Firefox can save usernames and passwords that you use to access online services, such as banking and email websites. If you share a computer with anyone, it is recommended that you use a master password.
After you have defined a master password, you will be prompted to enter it once Firefox needs to access your stored passwords.
By default, Firefox does not use master passwords to protect stored credentials. To define a master password:
If you don't need a master password, you can remove it at any time:
You can also change your master password at any time:
Based on information from Master password (mozillaZine KB)
The basic changes to be done are:
In addition, based on this thread, a section on using an OS user account and a screen saver that automatically locks your account within minutes must be added.
With this, the article scope would become more generic and it should be renamed in "How do I prevent people from accessing my passwords and other private data?".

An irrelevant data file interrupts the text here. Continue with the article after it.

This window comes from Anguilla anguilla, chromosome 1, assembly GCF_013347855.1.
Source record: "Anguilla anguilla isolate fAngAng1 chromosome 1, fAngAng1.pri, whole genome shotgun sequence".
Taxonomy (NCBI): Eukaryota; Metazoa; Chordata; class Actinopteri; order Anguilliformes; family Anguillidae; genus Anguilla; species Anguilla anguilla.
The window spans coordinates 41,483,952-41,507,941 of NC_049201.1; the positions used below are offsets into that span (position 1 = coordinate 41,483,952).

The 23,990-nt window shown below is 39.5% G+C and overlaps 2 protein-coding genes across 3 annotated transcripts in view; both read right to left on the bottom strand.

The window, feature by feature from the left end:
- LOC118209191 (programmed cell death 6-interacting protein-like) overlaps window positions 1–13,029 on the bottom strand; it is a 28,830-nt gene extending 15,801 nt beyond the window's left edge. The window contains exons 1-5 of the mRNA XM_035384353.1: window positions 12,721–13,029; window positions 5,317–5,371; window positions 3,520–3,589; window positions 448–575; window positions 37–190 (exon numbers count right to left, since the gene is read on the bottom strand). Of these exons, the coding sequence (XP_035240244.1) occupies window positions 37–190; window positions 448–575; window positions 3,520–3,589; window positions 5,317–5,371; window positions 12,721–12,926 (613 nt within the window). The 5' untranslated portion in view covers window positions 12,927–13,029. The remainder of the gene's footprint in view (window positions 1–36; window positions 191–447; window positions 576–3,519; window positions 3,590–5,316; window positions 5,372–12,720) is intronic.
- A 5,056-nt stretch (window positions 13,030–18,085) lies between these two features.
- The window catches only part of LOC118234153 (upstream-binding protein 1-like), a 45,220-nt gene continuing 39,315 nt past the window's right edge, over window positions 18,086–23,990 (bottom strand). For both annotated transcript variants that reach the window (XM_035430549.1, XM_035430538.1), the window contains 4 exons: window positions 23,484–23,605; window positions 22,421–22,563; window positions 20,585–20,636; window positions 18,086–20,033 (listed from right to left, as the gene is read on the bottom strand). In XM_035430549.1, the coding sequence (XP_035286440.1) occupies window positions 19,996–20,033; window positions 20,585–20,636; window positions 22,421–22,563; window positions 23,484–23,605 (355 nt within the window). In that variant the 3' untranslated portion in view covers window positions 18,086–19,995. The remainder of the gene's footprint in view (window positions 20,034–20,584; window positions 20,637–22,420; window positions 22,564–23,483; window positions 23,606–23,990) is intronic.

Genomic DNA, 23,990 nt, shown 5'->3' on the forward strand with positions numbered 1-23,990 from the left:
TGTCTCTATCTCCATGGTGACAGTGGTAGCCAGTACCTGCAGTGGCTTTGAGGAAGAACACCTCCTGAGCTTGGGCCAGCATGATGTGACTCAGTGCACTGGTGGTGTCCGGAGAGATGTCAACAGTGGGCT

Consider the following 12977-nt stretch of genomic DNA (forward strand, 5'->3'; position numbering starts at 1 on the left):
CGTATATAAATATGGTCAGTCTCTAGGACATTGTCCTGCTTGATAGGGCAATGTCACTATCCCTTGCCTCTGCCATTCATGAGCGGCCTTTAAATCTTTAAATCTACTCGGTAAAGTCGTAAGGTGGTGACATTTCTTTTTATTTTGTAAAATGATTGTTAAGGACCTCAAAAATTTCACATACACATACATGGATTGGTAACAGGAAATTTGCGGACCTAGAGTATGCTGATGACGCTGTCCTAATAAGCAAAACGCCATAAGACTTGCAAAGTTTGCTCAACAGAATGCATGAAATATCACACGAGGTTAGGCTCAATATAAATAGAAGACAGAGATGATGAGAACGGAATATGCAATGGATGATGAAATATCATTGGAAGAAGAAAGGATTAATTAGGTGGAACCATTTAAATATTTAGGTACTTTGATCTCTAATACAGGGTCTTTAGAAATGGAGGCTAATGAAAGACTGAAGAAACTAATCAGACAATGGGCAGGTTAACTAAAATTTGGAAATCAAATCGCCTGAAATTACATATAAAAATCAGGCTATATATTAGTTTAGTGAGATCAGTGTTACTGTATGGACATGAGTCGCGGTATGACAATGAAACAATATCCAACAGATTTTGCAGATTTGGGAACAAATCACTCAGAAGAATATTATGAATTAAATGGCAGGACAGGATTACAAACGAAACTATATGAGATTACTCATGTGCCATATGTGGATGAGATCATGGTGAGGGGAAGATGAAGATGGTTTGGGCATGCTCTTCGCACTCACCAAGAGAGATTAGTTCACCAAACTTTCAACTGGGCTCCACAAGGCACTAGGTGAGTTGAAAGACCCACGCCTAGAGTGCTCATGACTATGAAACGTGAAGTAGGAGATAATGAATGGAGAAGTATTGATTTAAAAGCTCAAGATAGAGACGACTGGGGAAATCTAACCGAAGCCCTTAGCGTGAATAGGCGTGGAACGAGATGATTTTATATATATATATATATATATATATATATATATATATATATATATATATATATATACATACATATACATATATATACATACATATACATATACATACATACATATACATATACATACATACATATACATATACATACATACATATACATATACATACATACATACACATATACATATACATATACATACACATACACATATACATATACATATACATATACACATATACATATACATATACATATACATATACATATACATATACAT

I don't agree with renaming and changing the scope of the article. I made a new revision to update the article with Windows 7 screenshots (using the ones in the pending revision by scoobidiver) and a few other minor edits.
I approved my Jan 17th revision, partially based on the Sept 20 edits by scoobidiver but without OS sections that changed the scope of the article.
I agree that sections on user accounts and locking your computer is too much for this article. However I've been thinking about and talking to the person working on SUMO taxonomy about a way to relate groups of articles by tasks. We could certainly have articles about OS user accounts and screensaver locks and then combine them in some way with articles like this and others (choosing secure passwords, etc) into a whole tutorial/course on security.
Master Password is not very useful because I was still able to access my bookmark and all other websites just by clicking cancel when prompt to enter the password, so what is the use of it